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It’s Not Graffiti ... It’s Science

Friday, January 6, 2017

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If a trio heads into the rocky terrain of the Swiss Alps with buckets of paint and brushes in hand, your first guess might be that some fresh graffiti was about to appear.

A partnership of Swiss and German researchers, however, is putting paint on the area’s rocks for science, according to joint announcements from the research institutions.

In this case, the application of paint helps the team to visualize the spatial distribution of erosive processes in areas where installing traditional measuring devices proves too complicated.

Erosion painting test area
Alexander Beer, Eidg. Forschungsanstalt WSL

A team of Swiss and German scientists have painted the rocky terrain of a gorge in the Swiss Alps in order to analyze the physics of erosion; the removal of coatings in the "erosion painting" areas shows where erosion is taking place.

Researchers from the GFZ German Research Centre for Geosciences (Potsdam); Swiss Federal Institute for Forest, Snow and Landscape Research WSL (Birmensdorf); and Department of Environmental System Sciences (Zurich) recently published their work in Earth Surface Dynamics, a journal of the European Geosciences Union.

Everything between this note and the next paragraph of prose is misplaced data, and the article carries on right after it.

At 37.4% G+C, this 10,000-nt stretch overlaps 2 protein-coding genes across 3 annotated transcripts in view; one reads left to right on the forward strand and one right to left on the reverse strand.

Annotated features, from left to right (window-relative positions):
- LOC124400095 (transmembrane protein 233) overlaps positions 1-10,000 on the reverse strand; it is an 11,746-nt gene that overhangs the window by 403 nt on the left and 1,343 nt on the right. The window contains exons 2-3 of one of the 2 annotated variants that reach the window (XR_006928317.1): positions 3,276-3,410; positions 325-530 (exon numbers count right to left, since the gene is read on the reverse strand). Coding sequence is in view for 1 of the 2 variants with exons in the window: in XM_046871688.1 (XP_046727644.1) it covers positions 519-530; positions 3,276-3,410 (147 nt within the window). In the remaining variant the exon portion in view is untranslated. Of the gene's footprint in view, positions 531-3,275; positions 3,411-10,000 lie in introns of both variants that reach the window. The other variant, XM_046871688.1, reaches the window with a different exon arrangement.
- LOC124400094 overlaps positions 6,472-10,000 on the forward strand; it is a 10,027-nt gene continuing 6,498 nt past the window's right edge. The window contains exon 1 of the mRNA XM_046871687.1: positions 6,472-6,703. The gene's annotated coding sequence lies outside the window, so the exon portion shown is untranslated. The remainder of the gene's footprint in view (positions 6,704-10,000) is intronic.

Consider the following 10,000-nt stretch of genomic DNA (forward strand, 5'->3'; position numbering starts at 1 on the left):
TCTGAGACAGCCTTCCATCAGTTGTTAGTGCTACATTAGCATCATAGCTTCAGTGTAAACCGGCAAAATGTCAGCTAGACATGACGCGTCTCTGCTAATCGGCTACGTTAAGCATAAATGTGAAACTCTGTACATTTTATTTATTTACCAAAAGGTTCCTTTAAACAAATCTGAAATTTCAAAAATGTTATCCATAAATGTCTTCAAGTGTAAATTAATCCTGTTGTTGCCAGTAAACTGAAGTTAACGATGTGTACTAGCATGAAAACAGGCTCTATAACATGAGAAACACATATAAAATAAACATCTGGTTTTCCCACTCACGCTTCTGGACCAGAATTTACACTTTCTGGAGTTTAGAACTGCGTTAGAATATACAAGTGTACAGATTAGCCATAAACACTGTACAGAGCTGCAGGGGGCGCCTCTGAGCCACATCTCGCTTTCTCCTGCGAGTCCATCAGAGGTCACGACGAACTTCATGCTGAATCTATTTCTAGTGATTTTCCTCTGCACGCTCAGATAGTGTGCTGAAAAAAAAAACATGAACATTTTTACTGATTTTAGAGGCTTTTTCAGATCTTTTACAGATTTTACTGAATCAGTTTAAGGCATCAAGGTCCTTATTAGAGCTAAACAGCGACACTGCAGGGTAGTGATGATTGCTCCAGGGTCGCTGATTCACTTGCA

Testing ‘Erosion Painting’

The scientists tested their “erosion painting” method in the Gornera gorge outside Zermatt. There, they painted horizontal and vertical stripe patterns on rock faces within a 150-square-meter area.

An environmentally friendly, water-soluble latex paint was used, and they avoided applying it in “sensitive areas” to minimize impact on the environment, according to reports.

The team monitored the area by taking photographs from specific points over a period of three years, then determined where erosion had taken place based on a visual analysis of where paint had shifted or been removed.  

Simple, Low-Cost Method

The knowledge gained through this process helps scientists better understand the physics behind erosion, the team reported.

Moreover, the study itself introduces a new method within process research, the researchers added—one that is relatively quick and easy when compared to the traditional use of expensive equipment and sensors, fixed monitoring stations and the like.

Although the team did employ laser scanning to validate its method, the scientists found that the scans weren’t able to show the changes with the same level of fine detail that their painting method does.

“Using paint is a cheap and simple method to analyze the spatial distribution of erosive processes,” explained Jens Turowski of the GFZ. “With this study we would like to show that this method can be applied for science.”

   

Tagged categories: Outdoor weathering; Paint application; Research and development

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